Dementia and Alzheimer’s disease are words that the Baby Boomer generation likely feel they’ve heard enough of, and wish would just go away. Our memories – and clarity of mind – are precious to us. So it’s no wonder that these diseases invoke fear, often causing people to avoid facing them. Recent statistics found that far more people suffer from memory and cognitive deficiencies than are officially diagnosed, meaning that early signs of dementia are a lot more prevalent than generally thought. Find out how to catch potential danger signs early, so that you can seek out help and improve your quality of life.
The Centers for Disease Control and Prevention (CDC) published a report that a staggering 1 in 8 baby boomers has experienced more issues with their memory and cognitive ability over the past year. In the study, 59,000 American adults over the age of 60 were surveyed about changes in their memory and how it is impacting their ability to function on a daily basis.
The findings are worth a closer look. Almost 13% of those surveyed reported that their memory had declined over the last year, and 35% of those individuals complained that they found performing certain tasks – from household chores to projects at work – increasingly difficult.
The study demands more research, but it did offer insight into why so many cases of Alzheimer’s disease and other forms of dementia are being left undiscovered. In fact, it is estimated that a staggering 66% of cases go undiagnosed. Why? It’s likely that there is so much stigma around Alzheimer’s disease and dementia that people choose to stay silent. Instead of sharing concerns about changes in their health with their health care providers, they elect to ignore their symptoms.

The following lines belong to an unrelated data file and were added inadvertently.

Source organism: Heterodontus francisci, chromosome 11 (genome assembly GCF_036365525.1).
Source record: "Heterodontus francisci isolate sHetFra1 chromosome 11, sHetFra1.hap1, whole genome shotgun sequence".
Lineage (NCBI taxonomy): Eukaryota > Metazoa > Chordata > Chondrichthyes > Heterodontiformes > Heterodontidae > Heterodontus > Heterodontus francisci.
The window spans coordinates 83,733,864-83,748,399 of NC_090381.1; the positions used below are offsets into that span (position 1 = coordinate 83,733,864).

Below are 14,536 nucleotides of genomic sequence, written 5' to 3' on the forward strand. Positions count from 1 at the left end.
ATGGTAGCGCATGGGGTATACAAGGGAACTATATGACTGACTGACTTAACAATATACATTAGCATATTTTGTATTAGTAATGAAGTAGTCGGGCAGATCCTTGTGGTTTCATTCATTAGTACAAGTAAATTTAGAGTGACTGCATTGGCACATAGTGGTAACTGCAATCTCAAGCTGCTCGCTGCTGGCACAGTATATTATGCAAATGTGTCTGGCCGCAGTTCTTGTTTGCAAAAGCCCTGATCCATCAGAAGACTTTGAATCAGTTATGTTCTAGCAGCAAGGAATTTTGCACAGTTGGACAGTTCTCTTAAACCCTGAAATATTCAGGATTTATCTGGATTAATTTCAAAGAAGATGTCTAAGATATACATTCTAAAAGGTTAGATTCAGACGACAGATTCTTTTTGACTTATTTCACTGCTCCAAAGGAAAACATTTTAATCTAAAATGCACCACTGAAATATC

Because dementia is caused by different issues, some of which are reversible, this trend of silence has to be broken. If you have a loved one having increased difficulty with memory and cognitive issues, encourage them to turn to a doctor who can investigate potential causes and solutions. If you yourself are experiencing these issues, know that you’re not alone, and the best and bravest step you can take is talking to someone about them.
Cognitive decline can include changes to a person’s memory, attention span, ability to learn, and language capabilities. One of the first warning signs of cognitive impairment is a decline in memory, particularly regarding recent events. Some individuals who have mild cognitive impairment develop Alzheimer’s disease, while others can be treated and recover. In either case, it’s important to be aware of the warning signs. Apart from a weakened memory, other early signs of dementia include confusion, a change in personality, apathy and withdrawal, and diminished ability to do everyday tasks
If you find yourself answering in the affirmative to any of these questions, don’t fret. Discuss your experiences with your doctor. What’s more, if you have a friend or loved one who has some of these symptoms, encourage them – with care and sensitivity – to seek out a medical professional.
An early diagnosis is fundamental. Your doctor may find that you have a condition that is fully treatable, or may confirm the presence of dementia or Alzheimer’s disease. Whatever the case may be, the best thing you can do is arm yourself and your family with a proper diagnosis, up-to-date information, and a therapeutic action plan that can significantly improve the quality of your life.